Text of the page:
In 1992 Starzl decided to search for donor leukocyte chimerism in a group of his patients who had maintained successful kidney or liver grafts for up to 3 decades. Sensitive immunochemical and molecular assays were used to detect donor cells. When these cells could not be found in blood he searched for them in biopsies of skin, lymph nodes and other tissues. He eventually found that small numbers of donor cells were in fact present in all of the 30 patients studied. Because these recipients had never been inoculated with donor cells the chimeric cells could only have reached them as passengers migrating from the donor organ. Many of the patients appeared to be tolerant since they were off all immunosuppression. This finding was the basis of Starzl's belief that chimerism an important cause, not a consequence, of successful transplantation. His demonstration of micro-chimerism in these patients has been an important stimulus for re-exploration of this approach for allograft tolerance in many centers.

In recent years Starzl occasionally professed an intent to slow down and devote time to his non-medical and scientific passions and interests including Joy his wife of 36 years, music, his dogs which he took with him him everywhere including his office and since he was a serious student of the cinema to catching up on movies his work load had caused him to miss over the previous six decades. This never happened. Instead he continued to direct the Thomas Starzl Transplantation Institute at the University of Pittsburgh and to search for methods of inducing tolerance.

For a more complete review of Tom Starzl's contributions I recommend his autobiography The Puzzle People. The JAMA described it as a hard to put down book more interesting than a thriller. The New York Times reviewer attributed to Starzl a flair for clear vivid writing, a flair probably stemming from his early work on his father's newspaper and his employment as copy editor for the Chicago Tribune. His style was further honed by his writing of some 3000 scientific publications. These by the way according to the Institute for Scientific Information made him by far the most cited medical author in the world.

Tom Starzl was almost certainly the most widely honored surgeon of his time. He had 26 honorary degrees from US and foreign universities and 20 honorary fellowships of surgical colleges of other countries. His more than 200 other awards included the highest ones of the American Surgical Association, the International Transplantation Society and the American Philosophical Society. Also the President's National Medal of Science, the Lasker award and membership in the National Academy of Sciences.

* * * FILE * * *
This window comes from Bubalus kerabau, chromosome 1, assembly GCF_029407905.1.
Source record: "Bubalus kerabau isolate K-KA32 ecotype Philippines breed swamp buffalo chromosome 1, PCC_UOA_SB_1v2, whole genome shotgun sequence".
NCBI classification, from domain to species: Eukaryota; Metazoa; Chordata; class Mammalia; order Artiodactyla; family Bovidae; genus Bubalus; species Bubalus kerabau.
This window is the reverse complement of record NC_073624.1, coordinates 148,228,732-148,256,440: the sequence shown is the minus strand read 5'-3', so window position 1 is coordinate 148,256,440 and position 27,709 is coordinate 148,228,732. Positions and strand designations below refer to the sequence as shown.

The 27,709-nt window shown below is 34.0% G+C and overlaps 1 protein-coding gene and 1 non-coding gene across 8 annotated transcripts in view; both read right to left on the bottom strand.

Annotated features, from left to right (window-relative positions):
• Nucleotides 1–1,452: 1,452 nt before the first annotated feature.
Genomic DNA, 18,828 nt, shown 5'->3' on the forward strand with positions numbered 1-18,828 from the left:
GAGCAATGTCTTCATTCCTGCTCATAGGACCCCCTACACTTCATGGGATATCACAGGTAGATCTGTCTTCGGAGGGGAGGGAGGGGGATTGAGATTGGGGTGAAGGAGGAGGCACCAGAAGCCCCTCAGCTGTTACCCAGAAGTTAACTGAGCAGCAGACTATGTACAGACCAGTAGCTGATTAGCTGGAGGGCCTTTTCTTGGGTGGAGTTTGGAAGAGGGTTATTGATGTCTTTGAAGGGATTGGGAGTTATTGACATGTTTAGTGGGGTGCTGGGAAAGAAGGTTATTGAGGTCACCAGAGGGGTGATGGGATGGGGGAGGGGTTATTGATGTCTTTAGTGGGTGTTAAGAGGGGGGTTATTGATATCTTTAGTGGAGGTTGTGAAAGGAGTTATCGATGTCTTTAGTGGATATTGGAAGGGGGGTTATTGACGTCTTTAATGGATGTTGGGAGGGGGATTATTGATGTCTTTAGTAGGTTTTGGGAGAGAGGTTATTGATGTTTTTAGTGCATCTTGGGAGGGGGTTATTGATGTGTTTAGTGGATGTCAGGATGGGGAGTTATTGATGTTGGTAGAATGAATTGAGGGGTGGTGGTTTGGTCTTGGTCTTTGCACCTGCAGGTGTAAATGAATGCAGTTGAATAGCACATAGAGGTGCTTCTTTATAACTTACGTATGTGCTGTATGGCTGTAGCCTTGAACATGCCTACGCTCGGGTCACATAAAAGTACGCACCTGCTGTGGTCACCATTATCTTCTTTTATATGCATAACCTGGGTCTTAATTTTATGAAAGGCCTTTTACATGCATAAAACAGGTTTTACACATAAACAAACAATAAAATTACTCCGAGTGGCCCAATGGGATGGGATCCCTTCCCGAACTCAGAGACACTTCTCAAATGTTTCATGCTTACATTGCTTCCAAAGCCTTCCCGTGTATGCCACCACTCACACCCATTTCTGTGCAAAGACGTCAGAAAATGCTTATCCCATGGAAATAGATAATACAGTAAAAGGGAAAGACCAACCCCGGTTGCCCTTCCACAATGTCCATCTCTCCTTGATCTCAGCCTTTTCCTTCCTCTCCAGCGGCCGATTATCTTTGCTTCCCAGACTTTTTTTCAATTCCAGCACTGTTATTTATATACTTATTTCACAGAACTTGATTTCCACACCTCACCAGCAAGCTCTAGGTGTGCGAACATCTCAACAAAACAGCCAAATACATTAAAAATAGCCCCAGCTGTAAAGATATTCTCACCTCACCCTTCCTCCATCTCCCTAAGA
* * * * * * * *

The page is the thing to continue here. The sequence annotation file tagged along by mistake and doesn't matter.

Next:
To the end of his life Tom remained haunted by memories of tragic outcomes in his early transplant experience. But he had every reason to be proud of the changes he had brought about in the field. A fitting close to this incomplete summary of Tom Starzl's contributions to transplantation might be his own comments on the progress made in his time and its impact on the field of medicine. Starzl said, “What looked like a hopeless dream, a fantasy has become a regular and reliable service, so good that the only limit is that there aren't enough donor organs. Within one or two generations it transformed the philosophy that guides medicine. Until the last 40 or 50 years if you had something like end stage heart or kidney or liver disease there was nothing you could do except try to squeeze out the last day of life sustaining function and that's all she wrote. Then all of a sudden, turn to the next chapter and you can replace the whole engine, not just a spark plug or two. So it's not hard to see why it changed the philosophy by which medicine is practiced.”

Tom Starzl's influence has been multiplied by the accomplishments of the hundreds of surgeons who traveled to Colorado and Pittsburgh to learn from him. His disciples and subsequent generations trained by them continue to lead the transplant programs of the world. To show their admiration and affection for him more than 200 of them returned to Pittsburgh in 2016 to celebrate his 90th birthday.

Tom Starzl, the consummate surgeon scientist of our time, will be greatly missed by his trainees, his colleagues, his family and his many friends. He is survived by his wife Joy, his son Timothy and his grandson Ravi. He was predeceased by his daughter Rebecca and his son Thomas.